sam13
05-30-2016, 03:09 PM
And by the way, for 1st position strums: deep sound / clear notes / sweet sounding reentrant chording - sopher's set-up is awfully nice.

Hi Dirk,

Do you offer a dGBE string set with the 4th string High D and then the rest Dog Has Fleas ... tuning? For the Pono Baritone?

Also, I have a LN Kamaka Tenor 19" scale that I might consider switching to a dGBE as well ... and I hear Benny Chong has a set with Worth but would be interested to hear what you might suggest as well ... I am sure you have something.

I like high tension and thicker strings ... for the Tenor the HML RW are superb.

Thanks.

southcoastukes
05-31-2016, 03:02 AM
Hello Sam,

We've got a couple of traditional reentrant sets you can use for that tuning right now: LHU-NWs and HU-NWs (NW = no wound). But (hopefully) this week we begin the return of the reformatted W3 series (W3 = wound 3rds). Unfortunately in this instance, the Medium Gauges will be first, but LHU-W3s & HU-W3s shouldn't be far off.

In the Medium gauges, the W3s will probably not appeal to strummers as much as the NWs or sopher's Lili'u set-up. W3s in that range will be more for those playing up the neck, either picking or chord melody, where they'll have more clarity and projection. NWs & Lili'us are great 1st position strum sets - the former having a smooth powerful character, the latter (double reentrant w/ two wound strings) with even deeper sound and tons of sustain.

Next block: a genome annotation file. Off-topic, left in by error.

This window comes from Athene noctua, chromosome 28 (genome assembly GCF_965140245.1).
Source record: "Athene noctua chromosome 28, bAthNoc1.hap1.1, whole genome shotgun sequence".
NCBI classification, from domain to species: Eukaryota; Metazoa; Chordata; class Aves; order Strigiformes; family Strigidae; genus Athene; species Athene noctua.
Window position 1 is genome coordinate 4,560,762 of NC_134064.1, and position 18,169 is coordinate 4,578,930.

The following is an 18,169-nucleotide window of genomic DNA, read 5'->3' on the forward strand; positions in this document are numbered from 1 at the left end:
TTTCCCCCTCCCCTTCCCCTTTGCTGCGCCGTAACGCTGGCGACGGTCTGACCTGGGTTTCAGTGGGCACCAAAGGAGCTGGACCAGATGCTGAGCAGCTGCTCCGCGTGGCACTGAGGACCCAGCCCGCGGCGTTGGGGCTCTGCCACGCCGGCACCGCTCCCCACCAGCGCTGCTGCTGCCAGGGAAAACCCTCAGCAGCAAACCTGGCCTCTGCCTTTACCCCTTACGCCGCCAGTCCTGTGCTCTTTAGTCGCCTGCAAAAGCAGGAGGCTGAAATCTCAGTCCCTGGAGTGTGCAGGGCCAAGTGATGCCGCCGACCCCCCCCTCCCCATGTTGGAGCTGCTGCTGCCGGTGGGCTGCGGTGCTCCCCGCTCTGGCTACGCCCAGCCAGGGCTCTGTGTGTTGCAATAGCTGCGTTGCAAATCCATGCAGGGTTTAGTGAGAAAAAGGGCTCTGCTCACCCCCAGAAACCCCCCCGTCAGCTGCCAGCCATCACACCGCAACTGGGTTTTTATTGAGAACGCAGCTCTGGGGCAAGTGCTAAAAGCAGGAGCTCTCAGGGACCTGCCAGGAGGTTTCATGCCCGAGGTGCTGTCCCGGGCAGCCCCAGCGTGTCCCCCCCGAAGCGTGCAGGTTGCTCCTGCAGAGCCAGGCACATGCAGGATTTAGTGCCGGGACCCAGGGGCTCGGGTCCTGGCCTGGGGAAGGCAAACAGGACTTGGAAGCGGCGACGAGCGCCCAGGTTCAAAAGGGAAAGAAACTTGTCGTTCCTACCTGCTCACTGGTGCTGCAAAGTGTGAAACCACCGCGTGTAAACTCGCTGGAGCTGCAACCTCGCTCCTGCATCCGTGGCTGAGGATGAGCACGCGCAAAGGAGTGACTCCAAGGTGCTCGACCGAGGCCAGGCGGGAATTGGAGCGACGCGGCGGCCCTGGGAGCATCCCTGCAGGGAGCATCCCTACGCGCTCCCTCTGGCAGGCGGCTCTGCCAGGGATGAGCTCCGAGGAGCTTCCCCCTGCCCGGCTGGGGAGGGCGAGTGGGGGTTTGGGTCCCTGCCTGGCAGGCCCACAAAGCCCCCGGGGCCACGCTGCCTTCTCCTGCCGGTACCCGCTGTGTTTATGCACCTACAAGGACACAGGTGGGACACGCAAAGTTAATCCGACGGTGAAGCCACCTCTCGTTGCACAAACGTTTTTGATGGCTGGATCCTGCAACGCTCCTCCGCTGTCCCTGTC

But in these heavier Gauges, a lot of folks may like the clearer tone of the W3s. They're not just wound 3rds added to the NW sets - in every case at least 3 if not all 4 strings are different. These three Ukulele reentrant string groups will all have distinctly different overall sounds.

southcoastukes
06-01-2016, 05:57 PM
This thread has been fun for me as well, Doc.

First, for those who didn't click on the little link, let me post the video (next time, mft, look in the toolbar above when posting).


https://www.youtube.com/watch?v=k5RG-RcX_iM&feature=youtu.be

I can't say too much about this video, as I have never heard playing that makes the Linear G tuning sound this good on a Baritone. Brighten it with a higher tuning, or in this case by playing up the neck.

And Doc, congratuations on your new career! You'll be a smashing success, I know (for those not well acquainted with the Doc, he is a truly great pianist and has a couple of beautiful Ukulele albums out as well).

But let's just say for a moment that like the Doc, you find the Linear G tuning works well with your repertoire. If you like the mellow tone the Heavy Gauge strings give on a Baritone scale, then all is good. After all, mft makes it sound good. But let's speculate for a moment on what it might take to get a clearer, brighter sound out of that tuning.

A bigger body, most likely - after all, you may want to play the 4th string open every once in a while. A longer neck would be nice too, something that would let you string that tuning without such heavy gauges. The Pono Baritone Nui does both those things well and is very economical for what it offers.

But the scale is still on the short side compared to a classical guitar, so while the strings wouldn't be as heavy for Linear G as with a Baritone, they'd still be a bit thick. Thinner gauges would really give you guitar response, but to get adequate tension you'd need even a bit more length on the scale. Maybe something like a Banjo neck, which come to think of it, would let you play the sort of way up high melody picking like that "classical" Plectrum Banjo repertoire, not to mention the sort of "way up the neck" chording you saw from the Scatman.